by Kevin Klombies, Senior Analyst

Wednesday, December 19, 2007

Chart Presentation: 1990 Comparison

The chart at right compares the S&P 500 Index (SPX) with the ratio between crude oil futures prices and the U.S. 30-year T-Bond futures from 1990- 91. Below right we show the chart of Wells Fargo (WFC) over the same time period.

The argument is and has been that when the crude oil/TBonds ratio peaks- as it did in October of 1990- the equity markets should start to recover. Keeping in mind that the U.S. real estate-driven recession of 1991 had not even begun when the stock price of WFC began to rise in the autumn of 1990 this constitutes a bullish albeit somewhat contrary perspective.

Below we show 1-month LIBOR futures. At a price of, say, 95 LIBOR futures represent bank-to-bank interest rates of 5%.

The European Central Bank is the only member of the G7 not to reduce borrowing rates. On top of this the combination of an impending year end and a credit markets crisis was driving European short-term interest rates higher in a manner somewhat similar to pouring gasoline on an already raging fire.

In a somewhat belated attempt to rectify this problem the ECB added roughly $500 billion to the global banking system yesterday causing 1-month LIBOR futures to rise very sharply. In a market that tends to adjust in price by very small increments a 50 point or 1/2% one-day change is, we understand, without precedent.




Equity/Bond Markets

Our first page argument was that at the peak for the crude oil/TBonds ratio we should be at the bottom for the S&P 500 Index. The problem, of course, was that the credit markets were in such a state of turmoil that the financial sector remained under rather severe pressure.

The present situation is shown at right. The crude oil/TBonds ratio peaked in November marking the start of a rising equity markets trend. The ECB’s efforts yesterday should help calm the credit markets and help support the SPX’s recovery.

Below right is a chart of Well Fargo (WFC) and First Quantum Mining (FM on Toronto). FM is a copper miner with operations in Africa which we use to represent the trend for commodities and non-U.S. equities. We could substitute the Taiwan stock market or the Australian dollar futures for FM without changing the basic argument in any way, shape, or form.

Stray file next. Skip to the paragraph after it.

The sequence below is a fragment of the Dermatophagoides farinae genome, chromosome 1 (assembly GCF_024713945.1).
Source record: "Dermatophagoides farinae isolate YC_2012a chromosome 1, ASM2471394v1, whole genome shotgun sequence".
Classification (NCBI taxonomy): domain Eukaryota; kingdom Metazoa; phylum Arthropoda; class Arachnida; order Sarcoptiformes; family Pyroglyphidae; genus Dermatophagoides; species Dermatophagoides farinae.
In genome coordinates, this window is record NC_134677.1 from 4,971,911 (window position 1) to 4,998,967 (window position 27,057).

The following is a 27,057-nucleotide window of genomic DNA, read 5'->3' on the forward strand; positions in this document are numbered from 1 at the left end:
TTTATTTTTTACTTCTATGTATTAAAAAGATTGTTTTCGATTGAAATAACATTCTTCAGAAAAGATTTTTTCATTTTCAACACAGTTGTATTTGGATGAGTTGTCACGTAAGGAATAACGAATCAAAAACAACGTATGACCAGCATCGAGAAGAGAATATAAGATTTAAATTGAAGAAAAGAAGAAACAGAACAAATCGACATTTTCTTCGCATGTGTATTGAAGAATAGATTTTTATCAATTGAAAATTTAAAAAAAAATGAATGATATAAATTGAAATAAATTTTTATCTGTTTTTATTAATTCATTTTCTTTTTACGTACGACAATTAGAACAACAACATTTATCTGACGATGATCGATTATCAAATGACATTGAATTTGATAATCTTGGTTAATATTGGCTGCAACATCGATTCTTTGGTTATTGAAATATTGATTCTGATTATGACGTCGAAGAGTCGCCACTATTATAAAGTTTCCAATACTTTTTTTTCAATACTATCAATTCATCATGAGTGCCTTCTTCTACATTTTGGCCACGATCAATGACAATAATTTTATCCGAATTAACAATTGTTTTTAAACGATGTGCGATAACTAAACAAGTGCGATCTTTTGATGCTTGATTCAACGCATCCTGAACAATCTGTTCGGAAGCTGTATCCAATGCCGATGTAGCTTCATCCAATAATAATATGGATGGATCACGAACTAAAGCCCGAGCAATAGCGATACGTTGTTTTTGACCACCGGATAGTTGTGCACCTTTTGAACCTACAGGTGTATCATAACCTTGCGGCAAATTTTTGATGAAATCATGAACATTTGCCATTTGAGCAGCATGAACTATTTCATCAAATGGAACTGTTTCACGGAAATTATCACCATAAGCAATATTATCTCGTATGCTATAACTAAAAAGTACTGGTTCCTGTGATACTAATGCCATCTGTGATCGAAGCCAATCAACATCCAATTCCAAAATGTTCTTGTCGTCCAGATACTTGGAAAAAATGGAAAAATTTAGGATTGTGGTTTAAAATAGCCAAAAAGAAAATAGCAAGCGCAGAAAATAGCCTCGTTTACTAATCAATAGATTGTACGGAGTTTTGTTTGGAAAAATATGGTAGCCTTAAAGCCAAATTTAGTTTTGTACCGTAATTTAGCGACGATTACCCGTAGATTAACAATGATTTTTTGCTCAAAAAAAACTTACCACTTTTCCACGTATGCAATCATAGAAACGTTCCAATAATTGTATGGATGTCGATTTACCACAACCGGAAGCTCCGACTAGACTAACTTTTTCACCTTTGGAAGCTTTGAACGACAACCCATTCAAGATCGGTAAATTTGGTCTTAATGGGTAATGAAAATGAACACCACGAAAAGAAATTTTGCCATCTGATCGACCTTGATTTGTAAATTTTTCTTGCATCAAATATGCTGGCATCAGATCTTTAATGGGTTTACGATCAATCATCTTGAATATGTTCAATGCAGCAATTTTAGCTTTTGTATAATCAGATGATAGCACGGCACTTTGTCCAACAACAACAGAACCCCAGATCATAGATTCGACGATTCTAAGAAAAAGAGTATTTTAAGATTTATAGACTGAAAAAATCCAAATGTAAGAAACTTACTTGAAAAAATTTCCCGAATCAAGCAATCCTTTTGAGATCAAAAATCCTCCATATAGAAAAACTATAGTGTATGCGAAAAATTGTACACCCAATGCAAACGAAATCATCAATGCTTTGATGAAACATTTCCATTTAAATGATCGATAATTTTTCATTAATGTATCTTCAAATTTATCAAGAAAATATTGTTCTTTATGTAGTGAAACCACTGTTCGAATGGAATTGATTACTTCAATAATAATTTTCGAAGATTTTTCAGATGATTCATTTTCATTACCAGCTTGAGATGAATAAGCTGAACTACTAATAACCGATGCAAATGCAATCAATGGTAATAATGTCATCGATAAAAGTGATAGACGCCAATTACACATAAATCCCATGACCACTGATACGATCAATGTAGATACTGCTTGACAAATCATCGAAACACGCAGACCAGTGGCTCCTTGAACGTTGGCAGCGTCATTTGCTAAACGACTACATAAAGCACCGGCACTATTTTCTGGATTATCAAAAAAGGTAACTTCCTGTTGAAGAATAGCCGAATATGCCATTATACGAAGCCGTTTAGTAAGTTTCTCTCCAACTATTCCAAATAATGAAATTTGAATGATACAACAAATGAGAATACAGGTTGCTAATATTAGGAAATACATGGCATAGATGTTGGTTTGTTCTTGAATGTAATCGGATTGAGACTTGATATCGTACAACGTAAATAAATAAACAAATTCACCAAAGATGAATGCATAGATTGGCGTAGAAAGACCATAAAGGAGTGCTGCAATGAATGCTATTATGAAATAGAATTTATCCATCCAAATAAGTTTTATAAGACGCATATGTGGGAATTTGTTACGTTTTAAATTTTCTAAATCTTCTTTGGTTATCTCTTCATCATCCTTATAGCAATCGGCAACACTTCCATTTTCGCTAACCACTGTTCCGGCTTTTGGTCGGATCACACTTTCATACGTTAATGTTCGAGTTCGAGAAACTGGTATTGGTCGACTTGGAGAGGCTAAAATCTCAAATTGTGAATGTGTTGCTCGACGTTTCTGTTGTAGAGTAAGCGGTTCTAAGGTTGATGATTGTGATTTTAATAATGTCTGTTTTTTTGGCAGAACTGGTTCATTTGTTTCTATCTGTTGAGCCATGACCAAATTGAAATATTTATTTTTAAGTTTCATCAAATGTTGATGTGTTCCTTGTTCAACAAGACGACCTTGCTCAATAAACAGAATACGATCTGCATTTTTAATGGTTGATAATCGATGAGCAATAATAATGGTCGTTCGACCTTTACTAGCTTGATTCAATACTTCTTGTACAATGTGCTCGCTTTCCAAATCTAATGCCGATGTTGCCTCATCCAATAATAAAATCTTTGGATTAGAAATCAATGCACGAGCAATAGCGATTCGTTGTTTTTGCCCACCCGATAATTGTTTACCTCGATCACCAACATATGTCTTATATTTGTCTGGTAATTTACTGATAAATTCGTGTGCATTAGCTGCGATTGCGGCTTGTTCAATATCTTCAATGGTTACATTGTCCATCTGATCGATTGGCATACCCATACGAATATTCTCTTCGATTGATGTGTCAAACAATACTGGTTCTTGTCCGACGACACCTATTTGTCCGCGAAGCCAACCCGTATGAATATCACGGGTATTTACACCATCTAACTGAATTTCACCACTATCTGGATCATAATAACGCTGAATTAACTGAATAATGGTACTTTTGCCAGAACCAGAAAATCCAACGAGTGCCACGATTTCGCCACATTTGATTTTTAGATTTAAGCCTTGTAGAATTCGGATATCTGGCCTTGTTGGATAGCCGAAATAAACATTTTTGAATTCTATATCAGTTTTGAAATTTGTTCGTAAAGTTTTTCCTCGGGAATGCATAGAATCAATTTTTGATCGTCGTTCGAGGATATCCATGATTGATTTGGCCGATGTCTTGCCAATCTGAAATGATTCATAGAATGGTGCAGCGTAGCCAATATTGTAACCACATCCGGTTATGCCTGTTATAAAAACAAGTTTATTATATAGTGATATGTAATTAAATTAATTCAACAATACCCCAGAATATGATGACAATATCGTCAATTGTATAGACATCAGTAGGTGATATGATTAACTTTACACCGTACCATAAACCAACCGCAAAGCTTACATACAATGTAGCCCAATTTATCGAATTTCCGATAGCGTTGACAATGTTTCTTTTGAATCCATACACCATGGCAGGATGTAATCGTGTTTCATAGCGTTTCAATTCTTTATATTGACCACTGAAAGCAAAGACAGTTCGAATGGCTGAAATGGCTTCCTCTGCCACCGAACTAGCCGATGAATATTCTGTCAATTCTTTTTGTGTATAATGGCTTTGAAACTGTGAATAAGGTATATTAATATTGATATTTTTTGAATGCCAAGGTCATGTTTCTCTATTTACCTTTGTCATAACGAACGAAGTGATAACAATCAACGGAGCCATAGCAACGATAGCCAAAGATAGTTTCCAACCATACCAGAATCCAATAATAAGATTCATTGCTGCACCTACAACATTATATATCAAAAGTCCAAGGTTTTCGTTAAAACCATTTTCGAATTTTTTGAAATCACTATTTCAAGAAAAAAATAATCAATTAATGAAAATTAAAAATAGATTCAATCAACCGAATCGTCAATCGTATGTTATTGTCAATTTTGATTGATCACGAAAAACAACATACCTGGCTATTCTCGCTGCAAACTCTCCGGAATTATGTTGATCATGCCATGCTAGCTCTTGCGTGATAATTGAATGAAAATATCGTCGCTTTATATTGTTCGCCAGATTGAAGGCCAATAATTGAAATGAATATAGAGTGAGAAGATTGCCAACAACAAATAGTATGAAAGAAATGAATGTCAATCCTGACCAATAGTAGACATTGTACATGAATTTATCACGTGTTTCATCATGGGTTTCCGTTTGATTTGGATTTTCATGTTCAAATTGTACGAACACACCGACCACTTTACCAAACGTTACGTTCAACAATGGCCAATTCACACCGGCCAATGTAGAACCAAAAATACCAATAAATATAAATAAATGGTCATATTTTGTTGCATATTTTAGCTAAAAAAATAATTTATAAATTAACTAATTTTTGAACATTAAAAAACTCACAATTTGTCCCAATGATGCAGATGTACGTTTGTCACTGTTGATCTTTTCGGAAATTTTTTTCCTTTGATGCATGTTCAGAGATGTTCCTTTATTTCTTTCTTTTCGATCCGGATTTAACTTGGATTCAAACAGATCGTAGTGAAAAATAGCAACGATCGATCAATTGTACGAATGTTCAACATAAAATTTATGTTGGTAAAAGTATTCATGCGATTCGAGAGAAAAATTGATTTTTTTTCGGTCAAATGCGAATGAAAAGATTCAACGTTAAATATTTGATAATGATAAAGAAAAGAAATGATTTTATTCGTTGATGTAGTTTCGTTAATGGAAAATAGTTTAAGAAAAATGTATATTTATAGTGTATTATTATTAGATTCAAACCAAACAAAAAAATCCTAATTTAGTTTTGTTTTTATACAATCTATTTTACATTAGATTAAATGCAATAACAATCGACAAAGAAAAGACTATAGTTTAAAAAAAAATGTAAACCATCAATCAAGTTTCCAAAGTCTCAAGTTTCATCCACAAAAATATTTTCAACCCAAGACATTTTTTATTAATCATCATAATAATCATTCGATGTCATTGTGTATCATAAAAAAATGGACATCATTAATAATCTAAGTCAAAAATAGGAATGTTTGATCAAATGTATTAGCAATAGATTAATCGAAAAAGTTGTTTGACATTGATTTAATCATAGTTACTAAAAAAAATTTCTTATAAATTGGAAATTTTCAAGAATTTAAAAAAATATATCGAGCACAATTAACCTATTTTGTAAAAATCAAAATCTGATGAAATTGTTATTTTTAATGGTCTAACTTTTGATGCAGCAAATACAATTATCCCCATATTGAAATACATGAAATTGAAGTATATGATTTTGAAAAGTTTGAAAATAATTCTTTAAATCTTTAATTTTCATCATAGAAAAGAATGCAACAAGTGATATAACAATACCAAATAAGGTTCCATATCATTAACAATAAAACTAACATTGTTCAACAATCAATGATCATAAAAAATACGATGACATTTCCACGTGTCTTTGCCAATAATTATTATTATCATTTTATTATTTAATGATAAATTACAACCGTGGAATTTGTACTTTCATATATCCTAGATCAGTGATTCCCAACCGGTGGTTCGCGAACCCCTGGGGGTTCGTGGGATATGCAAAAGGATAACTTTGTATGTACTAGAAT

It is our expectation that the crude oil/TBonds ratio has peaked. It is our concern that the markets have one more ‘August’ left to come. Last August the SPX was below the 200-day e.m.a. line and the crude oil/TBonds ratio was declining from the July peak. FM was trading just below its 200-day e.m.a. line and the financials were starting to recover as WFC moved up towards 38. Then… the entire set up fell apart as the banks tumbled to new lows, crude oil prices streaked towards 100, the stock price of FM added a quick 30- 35 points (not an inconsiderable percentage in a short period of time), and the Cdn dollar rose by close to 15%. The markets are once gain set up in a fairly similar position and while, as mentioned, we don’t expect a replay of September and October… we also don’t want to dig in too deeply on the other side just in case.

Quickly… the point or price spread between the 30-year and 10-year Treasury futures has been bouncing from 1 up to just over 5 since early 2006. The spread tends to mirror the trend for copper prices. The spread could easily move back to +5 (a very bullish event for the bond market) if copper prices continue to decline.